gave police their first major break, providing further corroboration of Bundy’s identity, as well as a blood
sample that resulted from his struggle with DaRonch. Debby Kent was not as fortunate, however, and she
was killed by Bundy later on the same day that DaRonch had made good her escape.

For the following two months no further victims were identified, until Caryn Campbell was brutally murdered
in Colorado on 12 January 1975, showing every sign of having suffered Bundy’s gruesome MO. Police
were coming to realise that the Taylor Mountains in Washington State were a favoured dumping ground
for Bundy’s victims, and extensive searches uncovered a further three bodies, all victims having died from
blunt force trauma. Despite this success, police forces in four states seemed no closer to catching Bundy.

On 16 August 1975, Bundy was picked up, after a short chase, in Salt Lake County, after a local
policeman recognised his VW Beetle. A vehicle search revealed handcuffs, a ski mask and a crowbar, and
Bundy was arrested. Police were convinced that they had their serial killer, and Carol DaRonch picked him
out of an identity parade, strengthening the case against him considerably. A full-scale investigation of
Bundy’s past was launched, and Meg Anders provided assistance to the police. Bundy continued to plead
his innocence however and, despite credit card evidence linking him to the Taylor Mountains area, police
were not able to conclusively tie him to the multiple murders there.

The First Trial
Bundy went on trial in Utah, on 23 February 1976, for the aggravated kidnapping of DaRonch and, despite
a relaxed and confident manner, he was found guilty and sentenced to a one to fifteen jail sentence in
Utah State Prison, on 30 June 1976.

Determined Colorado investigators, dissatisfied with this outcome, decided that they had enough evidence
to have him tried for the murder of Caryn Campbell, and they filed charges against him on 22 October
1976, which led to his extradition to Colorado in April 1977.
Bundy escapes.

Clearly not relishing yet another trial, Bundy began to make plans to escape. He decided that he would
represent himself at trial, and was granted library access to research his case. He managed to jump out of
a window, whilst on a library visit, on 7 June. Police cordoned off the entire surrounding area, and Bundy
was captured eight days later when he broke cover to leave town.

Despite additional security he managed to
escape again, on 30 December 1977, by climbing through a
suspended ceiling panel in the Garfield County Jail, where he was being held pending trial. His escape
was not noticed until the next day, by which time he had taken a flight to Chicago, and then travelled on to
Tallahassee, in Florida.

Now using the alias Chris Hagen, Bundy supported himself almost entirely by petty theft and, apparently
unable to quell his murderous impulses, he struck again at a Florida State University sorority house on 14
January 1978. Four students suffered severe abuse, and two died as a result of the assaults, which had
escalated even by Bundy’s standards.. The two survivors were extremely fortunate, but so was Bundy;
local investigators were unaware of him, and evidence collected from the crime scene proved inconclusive.

Bundy struck again on 9 February 1978, taking 12-year-old Kimberly Leach from her school, before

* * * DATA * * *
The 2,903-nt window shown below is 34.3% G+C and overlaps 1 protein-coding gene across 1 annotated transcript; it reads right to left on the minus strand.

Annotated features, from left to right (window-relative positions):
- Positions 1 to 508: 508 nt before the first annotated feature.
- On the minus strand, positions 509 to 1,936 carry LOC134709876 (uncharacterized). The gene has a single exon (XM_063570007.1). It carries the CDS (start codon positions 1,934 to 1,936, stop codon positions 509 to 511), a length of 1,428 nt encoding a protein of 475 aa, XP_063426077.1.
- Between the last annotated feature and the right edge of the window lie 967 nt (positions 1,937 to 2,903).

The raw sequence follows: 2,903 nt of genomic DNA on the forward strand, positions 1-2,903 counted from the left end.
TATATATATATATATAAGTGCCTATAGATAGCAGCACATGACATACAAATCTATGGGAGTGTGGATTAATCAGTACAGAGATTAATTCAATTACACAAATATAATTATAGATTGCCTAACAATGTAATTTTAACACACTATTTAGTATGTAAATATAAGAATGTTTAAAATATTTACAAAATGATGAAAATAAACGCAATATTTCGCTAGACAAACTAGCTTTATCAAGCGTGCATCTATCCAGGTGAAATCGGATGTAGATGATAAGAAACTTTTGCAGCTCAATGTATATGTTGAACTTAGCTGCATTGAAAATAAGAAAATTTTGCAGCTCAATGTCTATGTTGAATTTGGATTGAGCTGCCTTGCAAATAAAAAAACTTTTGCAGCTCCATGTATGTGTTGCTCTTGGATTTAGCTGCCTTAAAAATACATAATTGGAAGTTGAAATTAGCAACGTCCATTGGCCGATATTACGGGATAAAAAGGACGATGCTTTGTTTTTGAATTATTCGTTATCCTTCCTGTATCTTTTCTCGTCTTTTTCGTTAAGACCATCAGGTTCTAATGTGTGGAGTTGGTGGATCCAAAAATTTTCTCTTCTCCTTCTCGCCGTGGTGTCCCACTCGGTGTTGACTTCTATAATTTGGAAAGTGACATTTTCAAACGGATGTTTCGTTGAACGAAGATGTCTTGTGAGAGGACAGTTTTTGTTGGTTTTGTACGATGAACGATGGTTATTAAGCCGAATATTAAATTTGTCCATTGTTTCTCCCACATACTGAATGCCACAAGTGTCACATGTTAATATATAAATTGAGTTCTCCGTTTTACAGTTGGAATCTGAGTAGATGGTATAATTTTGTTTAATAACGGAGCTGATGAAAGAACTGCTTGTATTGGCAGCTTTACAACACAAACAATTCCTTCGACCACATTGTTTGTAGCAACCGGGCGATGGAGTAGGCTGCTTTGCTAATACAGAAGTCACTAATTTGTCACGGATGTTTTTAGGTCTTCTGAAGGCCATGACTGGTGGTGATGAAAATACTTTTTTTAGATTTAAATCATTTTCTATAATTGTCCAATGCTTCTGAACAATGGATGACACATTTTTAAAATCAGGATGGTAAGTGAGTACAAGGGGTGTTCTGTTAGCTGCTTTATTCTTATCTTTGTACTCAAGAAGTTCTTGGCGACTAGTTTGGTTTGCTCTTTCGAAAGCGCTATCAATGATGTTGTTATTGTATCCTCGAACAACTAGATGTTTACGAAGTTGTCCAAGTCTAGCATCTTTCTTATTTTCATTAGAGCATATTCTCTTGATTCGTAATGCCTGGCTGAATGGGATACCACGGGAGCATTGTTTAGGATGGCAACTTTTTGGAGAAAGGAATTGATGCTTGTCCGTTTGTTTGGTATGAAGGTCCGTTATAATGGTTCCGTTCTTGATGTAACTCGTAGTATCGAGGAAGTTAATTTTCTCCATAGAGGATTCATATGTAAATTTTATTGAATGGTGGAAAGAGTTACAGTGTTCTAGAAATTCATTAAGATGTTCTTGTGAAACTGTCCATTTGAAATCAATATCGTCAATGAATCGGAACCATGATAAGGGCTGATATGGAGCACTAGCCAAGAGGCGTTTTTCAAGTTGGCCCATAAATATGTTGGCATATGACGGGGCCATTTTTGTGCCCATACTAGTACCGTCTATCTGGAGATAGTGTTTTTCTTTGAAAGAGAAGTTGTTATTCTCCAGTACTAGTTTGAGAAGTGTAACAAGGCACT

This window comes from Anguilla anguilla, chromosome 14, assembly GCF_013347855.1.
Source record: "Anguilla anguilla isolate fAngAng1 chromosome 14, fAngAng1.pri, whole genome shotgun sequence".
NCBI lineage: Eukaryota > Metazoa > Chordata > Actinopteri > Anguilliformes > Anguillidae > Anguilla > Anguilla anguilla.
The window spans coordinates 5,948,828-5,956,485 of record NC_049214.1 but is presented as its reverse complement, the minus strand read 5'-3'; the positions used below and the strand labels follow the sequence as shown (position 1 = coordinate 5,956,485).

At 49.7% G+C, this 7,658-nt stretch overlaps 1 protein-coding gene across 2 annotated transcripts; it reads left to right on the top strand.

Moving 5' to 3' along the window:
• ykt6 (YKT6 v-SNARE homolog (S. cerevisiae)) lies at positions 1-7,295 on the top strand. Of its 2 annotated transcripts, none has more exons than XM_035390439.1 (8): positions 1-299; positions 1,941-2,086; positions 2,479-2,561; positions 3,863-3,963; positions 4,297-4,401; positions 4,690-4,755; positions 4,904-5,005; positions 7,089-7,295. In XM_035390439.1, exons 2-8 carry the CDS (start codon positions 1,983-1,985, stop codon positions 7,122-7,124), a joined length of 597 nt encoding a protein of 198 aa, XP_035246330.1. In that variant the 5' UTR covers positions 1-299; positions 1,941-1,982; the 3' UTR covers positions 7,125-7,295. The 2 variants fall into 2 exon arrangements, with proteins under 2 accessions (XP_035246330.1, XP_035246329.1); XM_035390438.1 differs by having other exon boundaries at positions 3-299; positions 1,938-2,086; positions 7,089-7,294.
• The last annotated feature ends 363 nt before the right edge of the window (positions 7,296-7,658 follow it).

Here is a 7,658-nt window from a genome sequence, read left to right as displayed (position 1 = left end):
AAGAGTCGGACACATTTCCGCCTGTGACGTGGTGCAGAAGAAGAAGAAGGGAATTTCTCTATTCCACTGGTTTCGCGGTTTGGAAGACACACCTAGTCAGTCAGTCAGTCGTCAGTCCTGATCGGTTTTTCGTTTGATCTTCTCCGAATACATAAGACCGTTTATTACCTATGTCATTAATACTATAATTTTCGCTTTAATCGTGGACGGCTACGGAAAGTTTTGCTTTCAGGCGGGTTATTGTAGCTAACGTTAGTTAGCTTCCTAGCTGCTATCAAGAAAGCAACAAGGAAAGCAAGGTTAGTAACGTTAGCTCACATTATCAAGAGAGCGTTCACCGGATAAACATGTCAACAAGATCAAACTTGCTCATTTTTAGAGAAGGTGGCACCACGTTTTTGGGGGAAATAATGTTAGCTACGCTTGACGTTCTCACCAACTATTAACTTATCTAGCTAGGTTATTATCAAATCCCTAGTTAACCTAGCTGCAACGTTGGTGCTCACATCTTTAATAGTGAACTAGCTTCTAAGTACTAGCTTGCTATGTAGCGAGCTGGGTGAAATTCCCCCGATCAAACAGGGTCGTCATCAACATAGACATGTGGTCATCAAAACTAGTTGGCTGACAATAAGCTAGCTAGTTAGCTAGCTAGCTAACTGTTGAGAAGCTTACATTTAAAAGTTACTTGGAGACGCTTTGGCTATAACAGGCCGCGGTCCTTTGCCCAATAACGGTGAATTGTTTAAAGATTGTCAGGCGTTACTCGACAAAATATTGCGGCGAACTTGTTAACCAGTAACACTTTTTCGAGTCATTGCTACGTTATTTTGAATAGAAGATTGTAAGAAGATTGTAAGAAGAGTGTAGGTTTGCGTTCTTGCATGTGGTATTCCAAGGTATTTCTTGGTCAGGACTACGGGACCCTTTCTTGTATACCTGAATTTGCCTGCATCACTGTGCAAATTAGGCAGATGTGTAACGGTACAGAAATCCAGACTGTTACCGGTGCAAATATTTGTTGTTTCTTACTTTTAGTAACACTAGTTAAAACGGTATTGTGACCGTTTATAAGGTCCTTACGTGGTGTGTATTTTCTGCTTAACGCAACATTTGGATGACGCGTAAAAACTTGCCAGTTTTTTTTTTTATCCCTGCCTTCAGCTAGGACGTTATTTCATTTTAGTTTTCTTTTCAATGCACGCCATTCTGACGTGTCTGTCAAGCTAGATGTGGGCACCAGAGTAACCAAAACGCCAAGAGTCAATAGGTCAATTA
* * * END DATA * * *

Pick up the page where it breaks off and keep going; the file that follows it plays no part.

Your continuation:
assaulting and strangling her.

She was to prove his last victim; on 15 February, in a manner very similar to his 1975 arrest, Bundy was
apprehended after a scuffle with a policeman, when the VW Beetle he was driving was stopped for having
stolen licence plates.

The Second Trial
Bundy’s second trial took place on 25 June 1979 in Miami, Florida; and the charges related to the attacks
and murders of the Florida University Sorority students. The testimony of one of the survivors proved
damning for Bundy, who mounted his own defence, as did the dental evidence that linked him conclusively
to the attacks.

The jury returned a verdict of guilty and, on 30 July 1979, the judge sentenced Bundy to death twice for
the murders, by means of the electric chair. Bundy continued to maintain his innocence.

The Third Trial
His third trial related to the murder of Kimberly Leach, and commenced on 7 January 1980. Bundy decided
against self-representation, and his defence counsel pleaded not guilty by reason of insanity. Bundy had
lost all traces of his confident demeanour by this stage, and the volume of forensic evidence and
eyewitness testimony linking him to the crime convinced the jury to again return a guilty verdict. Another
sentence of death by electrocution was handed down on 7 February 1980.

At the last trial the judge said how he thought Bundy would have been a good lawyer and would
have been happy to have worked with him. This man was a perfect example of a psychopath.

The Aftermath
Bundy refused to accept his fate, and multiple appeals over the next decade resulted in stays of execution
that kept him from the electric chair. In the hope that confession to other murders in the Washington State
area would offer a stay in execution in Florida, he confessed to an investigator that he had committed
various acts of butchery and various accounts cite his victim count anywhere between 26 and 40, with
others believing the total may have been much higher. It remains a matter of conjecture whether Bundy
was simply exaggerating to prevent the inevitability of his execution. Certainly, in the case of Kathy Devine
(a young woman originally attributed as a Bundy victim), later DNA evidence found another man, William
Cosgrove, guilty of her murder, who had no connection to Bundy.

Bundy’s delaying tactics finally came to an end on 24 January 1989, and he was executed at 7 am, taking
the secret of his actual victim count with him. His body was cremated and his ashes were spread over the
same Washington State mountain area that had served as his favourite dumping ground for the bodies of
his victims.